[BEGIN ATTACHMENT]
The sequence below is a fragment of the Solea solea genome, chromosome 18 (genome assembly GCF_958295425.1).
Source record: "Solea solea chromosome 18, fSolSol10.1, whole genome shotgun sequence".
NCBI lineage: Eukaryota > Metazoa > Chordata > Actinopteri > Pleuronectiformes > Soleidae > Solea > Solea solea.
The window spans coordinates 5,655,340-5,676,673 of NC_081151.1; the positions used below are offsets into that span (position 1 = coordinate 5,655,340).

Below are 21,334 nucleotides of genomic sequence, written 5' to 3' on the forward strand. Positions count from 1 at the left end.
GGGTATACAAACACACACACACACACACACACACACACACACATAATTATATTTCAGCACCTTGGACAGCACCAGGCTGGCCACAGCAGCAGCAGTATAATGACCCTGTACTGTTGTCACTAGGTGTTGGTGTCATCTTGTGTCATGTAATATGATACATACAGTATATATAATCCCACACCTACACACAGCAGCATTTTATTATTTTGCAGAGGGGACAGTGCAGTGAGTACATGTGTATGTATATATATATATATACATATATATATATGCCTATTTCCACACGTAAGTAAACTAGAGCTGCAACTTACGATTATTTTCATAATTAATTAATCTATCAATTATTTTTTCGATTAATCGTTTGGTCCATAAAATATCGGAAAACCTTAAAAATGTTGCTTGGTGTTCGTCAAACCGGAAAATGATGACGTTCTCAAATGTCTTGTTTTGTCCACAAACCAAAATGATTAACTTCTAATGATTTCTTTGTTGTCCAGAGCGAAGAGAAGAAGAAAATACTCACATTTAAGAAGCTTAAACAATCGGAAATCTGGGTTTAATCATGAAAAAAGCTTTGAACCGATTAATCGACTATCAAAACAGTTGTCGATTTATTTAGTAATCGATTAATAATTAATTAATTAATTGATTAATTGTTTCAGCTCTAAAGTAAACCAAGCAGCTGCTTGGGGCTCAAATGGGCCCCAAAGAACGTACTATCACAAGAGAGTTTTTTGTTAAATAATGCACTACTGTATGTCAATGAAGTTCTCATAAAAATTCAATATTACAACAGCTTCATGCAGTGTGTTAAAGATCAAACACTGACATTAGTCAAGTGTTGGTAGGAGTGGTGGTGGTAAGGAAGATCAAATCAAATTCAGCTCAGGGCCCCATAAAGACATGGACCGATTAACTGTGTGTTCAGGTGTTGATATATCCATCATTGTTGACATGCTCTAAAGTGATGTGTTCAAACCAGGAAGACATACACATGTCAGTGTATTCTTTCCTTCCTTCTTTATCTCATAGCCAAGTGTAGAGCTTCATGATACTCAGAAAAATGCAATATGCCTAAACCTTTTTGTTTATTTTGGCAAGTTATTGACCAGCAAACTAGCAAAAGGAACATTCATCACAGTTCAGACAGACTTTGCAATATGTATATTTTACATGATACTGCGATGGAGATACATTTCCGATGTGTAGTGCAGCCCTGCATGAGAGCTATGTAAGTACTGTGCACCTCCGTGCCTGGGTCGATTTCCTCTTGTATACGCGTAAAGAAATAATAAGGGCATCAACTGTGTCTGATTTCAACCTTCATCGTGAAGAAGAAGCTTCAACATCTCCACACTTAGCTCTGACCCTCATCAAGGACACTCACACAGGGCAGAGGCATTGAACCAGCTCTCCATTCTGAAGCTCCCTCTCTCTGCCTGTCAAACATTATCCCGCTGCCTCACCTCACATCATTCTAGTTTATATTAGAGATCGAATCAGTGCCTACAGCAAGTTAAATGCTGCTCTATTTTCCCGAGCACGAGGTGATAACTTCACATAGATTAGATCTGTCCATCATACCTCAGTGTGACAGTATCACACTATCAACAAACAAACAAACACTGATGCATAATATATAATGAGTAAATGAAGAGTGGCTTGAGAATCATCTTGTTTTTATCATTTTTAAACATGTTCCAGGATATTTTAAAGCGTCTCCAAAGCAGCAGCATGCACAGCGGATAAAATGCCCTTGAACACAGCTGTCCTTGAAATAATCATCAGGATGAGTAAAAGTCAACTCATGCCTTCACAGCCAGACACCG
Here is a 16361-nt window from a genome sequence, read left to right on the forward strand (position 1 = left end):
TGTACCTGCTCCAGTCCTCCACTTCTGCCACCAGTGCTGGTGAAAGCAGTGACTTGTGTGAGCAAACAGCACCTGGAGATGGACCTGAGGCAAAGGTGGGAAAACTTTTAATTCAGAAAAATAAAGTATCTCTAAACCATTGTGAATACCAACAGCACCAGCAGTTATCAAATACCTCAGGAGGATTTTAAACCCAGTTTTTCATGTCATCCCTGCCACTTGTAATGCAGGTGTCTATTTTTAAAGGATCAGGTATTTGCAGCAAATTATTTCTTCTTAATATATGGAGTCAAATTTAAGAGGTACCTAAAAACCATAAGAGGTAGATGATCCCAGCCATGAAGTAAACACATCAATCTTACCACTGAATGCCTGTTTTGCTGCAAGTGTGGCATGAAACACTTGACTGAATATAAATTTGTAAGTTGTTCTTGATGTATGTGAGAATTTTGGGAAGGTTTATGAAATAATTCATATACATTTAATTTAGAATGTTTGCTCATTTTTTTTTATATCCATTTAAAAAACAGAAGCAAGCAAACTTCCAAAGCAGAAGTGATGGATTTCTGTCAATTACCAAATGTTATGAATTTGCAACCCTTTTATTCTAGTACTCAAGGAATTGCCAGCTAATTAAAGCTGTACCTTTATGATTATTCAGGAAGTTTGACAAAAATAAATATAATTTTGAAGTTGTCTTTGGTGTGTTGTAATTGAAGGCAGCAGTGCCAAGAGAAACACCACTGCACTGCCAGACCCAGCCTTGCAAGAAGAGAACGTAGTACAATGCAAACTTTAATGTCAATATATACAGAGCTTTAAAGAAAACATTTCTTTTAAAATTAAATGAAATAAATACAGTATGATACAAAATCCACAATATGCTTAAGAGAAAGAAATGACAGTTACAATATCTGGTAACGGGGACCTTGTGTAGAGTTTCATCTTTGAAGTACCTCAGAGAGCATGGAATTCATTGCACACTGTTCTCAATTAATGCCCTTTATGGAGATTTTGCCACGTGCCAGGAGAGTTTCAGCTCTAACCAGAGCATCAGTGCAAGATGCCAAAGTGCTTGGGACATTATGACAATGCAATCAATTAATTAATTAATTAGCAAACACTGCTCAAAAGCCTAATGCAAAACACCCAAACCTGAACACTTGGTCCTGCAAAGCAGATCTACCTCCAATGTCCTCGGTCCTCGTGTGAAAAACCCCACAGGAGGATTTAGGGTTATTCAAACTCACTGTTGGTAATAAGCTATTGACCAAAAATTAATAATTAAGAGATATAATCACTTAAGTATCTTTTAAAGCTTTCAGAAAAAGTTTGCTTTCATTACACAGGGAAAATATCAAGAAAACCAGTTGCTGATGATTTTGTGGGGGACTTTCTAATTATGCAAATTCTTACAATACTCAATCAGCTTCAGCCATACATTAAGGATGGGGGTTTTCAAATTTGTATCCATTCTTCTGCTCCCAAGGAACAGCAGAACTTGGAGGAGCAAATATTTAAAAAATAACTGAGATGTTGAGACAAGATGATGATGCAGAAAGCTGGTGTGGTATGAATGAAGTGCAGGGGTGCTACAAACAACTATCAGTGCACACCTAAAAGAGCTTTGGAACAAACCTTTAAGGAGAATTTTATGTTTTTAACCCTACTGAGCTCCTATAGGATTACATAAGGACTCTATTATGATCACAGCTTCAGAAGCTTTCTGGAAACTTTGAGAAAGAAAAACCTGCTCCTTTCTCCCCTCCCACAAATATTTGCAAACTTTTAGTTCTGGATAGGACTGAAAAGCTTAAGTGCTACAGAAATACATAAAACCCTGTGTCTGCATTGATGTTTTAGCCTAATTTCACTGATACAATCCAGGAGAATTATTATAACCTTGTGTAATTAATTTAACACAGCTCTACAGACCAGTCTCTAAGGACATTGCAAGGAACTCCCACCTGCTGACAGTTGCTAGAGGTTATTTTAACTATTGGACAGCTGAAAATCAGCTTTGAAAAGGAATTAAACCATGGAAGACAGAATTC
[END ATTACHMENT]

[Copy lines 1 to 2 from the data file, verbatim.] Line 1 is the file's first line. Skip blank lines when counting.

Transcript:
The sequence below is a fragment of the Solea solea genome, chromosome 18 (genome assembly GCF_958295425.1).
Source record: "Solea solea chromosome 18, fSolSol10.1, whole genome shotgun sequence".